For example if the first gear has 32 teeth and the second 64, if the third also has 32 teeth would the output of the third retain the mechanical advantage created by the first 32 tooth gear powering the second?

32:64:32 or 1:2:1

Thanks for your time and help!


if you have them in line like the following picture then NO.

enter image description here

The first and the last gear will have the same speed and the same torque (actually slightly less due to losses).

if you wanted to retain a mechanical advantage you'd need 3 shafts and at least 4 gears like in the following image.

enter image description here

  • 6
    $\begingroup$ You might say that the gear chain you have in first picture just cares about the teethcount of the gears in the ends irrespectively how many gears there are the gears in middle are only losses. Its a common misconception for laymen. $\endgroup$
    – joojaa
    Oct 29 '20 at 20:02
  • 1
    $\begingroup$ Why would that second image help? Gear 4 is even smaller than Gear 2, so wouldn't you wind up with something that has even less RPM than the input gear? $\endgroup$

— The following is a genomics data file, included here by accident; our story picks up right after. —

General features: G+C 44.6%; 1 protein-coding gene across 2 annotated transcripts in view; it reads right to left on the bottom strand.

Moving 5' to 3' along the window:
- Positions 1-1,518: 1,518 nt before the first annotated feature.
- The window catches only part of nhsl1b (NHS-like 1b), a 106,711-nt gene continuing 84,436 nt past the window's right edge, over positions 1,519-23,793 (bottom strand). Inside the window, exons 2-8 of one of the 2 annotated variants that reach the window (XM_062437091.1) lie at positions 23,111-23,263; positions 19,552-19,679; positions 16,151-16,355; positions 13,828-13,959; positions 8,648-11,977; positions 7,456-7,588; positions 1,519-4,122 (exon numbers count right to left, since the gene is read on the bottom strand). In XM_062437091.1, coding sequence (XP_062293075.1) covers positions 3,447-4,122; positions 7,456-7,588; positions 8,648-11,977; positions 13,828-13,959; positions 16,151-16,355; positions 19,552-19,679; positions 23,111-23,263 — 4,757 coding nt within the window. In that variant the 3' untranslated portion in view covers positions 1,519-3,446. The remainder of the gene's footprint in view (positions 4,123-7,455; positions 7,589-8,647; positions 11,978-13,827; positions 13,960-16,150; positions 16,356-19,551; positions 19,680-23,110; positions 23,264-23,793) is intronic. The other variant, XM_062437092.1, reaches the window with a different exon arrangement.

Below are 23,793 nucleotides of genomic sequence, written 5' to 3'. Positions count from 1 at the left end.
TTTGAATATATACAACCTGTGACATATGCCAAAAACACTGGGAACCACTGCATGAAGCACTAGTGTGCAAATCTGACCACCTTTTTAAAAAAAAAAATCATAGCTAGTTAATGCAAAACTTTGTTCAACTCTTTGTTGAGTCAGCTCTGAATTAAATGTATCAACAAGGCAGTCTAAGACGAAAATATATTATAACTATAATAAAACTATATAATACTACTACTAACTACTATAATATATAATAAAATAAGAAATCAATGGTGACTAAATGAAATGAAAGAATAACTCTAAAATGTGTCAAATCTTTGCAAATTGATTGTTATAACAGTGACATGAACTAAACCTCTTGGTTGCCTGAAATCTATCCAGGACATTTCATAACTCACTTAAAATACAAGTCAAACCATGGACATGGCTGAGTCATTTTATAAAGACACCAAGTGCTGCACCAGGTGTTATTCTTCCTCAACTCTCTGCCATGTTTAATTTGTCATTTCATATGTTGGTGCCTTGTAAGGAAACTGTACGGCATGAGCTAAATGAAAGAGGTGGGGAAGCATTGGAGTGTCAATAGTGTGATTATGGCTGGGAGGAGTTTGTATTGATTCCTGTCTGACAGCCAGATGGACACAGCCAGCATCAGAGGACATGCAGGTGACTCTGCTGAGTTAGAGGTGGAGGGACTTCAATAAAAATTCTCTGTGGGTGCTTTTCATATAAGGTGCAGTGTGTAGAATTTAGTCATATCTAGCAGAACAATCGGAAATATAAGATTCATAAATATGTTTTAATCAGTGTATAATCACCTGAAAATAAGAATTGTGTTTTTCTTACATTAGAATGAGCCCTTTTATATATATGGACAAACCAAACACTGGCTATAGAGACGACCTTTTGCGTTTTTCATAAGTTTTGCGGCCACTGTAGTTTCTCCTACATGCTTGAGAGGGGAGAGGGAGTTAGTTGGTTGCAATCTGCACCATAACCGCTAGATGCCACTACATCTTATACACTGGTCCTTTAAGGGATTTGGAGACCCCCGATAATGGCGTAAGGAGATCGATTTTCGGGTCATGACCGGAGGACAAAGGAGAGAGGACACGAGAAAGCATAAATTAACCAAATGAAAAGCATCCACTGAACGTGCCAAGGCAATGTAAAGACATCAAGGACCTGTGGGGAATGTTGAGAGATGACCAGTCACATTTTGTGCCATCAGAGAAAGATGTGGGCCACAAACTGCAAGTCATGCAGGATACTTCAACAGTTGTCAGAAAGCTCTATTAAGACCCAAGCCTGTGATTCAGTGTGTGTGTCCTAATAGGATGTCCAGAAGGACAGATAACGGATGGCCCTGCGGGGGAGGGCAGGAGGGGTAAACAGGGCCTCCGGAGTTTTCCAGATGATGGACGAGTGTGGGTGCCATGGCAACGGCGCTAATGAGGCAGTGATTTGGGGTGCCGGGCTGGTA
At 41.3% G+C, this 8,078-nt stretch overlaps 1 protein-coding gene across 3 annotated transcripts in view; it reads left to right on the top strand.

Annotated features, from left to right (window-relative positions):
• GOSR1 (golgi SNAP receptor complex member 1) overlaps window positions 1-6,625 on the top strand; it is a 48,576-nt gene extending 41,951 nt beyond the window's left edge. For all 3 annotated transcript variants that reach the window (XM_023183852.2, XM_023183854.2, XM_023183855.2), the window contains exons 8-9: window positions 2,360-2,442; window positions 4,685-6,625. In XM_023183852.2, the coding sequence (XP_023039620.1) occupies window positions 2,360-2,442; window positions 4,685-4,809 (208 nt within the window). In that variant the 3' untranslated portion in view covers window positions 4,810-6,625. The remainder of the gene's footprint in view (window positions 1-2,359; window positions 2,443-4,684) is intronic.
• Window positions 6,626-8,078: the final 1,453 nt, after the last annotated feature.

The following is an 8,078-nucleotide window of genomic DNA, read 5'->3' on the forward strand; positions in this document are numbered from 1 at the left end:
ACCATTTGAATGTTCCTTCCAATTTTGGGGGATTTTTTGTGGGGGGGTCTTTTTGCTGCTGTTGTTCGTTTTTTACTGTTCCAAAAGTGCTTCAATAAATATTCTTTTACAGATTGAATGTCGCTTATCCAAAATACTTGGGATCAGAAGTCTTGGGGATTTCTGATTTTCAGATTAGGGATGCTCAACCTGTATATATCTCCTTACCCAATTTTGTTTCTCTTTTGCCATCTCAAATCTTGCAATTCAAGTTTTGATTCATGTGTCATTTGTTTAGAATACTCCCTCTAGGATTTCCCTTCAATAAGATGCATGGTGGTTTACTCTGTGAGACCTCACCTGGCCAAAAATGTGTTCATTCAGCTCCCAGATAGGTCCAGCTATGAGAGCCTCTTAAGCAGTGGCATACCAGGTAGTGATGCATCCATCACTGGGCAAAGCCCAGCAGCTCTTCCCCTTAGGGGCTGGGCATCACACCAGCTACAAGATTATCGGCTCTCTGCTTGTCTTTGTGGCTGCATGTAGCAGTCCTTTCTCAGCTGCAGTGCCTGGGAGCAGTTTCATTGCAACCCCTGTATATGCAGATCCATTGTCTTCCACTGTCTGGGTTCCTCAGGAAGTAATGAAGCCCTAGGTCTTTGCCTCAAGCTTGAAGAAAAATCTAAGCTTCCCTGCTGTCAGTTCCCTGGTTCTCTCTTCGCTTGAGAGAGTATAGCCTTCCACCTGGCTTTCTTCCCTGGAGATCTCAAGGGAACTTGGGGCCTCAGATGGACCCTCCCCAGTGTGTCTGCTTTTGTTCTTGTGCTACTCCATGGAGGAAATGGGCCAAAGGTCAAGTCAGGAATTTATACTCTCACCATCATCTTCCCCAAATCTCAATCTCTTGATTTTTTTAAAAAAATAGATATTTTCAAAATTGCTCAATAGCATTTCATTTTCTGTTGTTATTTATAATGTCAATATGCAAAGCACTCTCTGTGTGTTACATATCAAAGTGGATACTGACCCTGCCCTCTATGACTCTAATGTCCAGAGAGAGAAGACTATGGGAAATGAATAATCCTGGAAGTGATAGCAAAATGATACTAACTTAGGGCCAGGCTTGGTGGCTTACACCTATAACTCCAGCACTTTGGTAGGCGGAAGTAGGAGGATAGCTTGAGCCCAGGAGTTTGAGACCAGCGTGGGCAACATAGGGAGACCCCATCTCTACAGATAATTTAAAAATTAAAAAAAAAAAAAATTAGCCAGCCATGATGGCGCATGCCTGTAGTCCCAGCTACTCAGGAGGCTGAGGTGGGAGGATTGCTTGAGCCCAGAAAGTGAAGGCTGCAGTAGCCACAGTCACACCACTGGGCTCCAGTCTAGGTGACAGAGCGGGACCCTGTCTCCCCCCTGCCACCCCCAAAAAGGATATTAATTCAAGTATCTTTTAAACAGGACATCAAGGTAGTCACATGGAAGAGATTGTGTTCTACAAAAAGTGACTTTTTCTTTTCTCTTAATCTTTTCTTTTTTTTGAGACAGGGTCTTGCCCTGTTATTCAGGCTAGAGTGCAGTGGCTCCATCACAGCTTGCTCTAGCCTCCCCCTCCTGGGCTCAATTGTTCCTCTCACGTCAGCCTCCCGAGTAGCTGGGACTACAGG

– nick012000
    Oct 30 '20 at 6:05
  • 1
    $\begingroup$ @nick012000 I updated the image. you were right about the previous image, it was ambiguous whether it offered or not mechanical advantage. $\endgroup$
    – NMech
    Oct 30 '20 at 10:04
  • $\begingroup$ As an aside, would one really choose small ratios of teeth numbers or try to do something like 64/31 instead of 64/32? $\endgroup$ Oct 30 '20 at 12:05
  • $\begingroup$ Are you asking whether its good practice about the teeth having 1 as the lowest common denominator? $\endgroup$
    – NMech
    Oct 30 '20 at 12:31

No. We can show this with math.

The first gear pair has a ratio of 1:2, and the second pair has a ratio of 2:1. So, discounting losses, for every turn of the input shaft, the second shaft will make 1/2 of a turn. For the second pair, for every turn of the second shaft, the third shaft will turn twice.

We can then multiply these together to see how many turns the third shaft will make compared to the first shaft: 1/2 * 2 = 1. Therefore, for every turn of the first shaft, the third shaft will turn once, and there is no mechanical advantage for the overall system.


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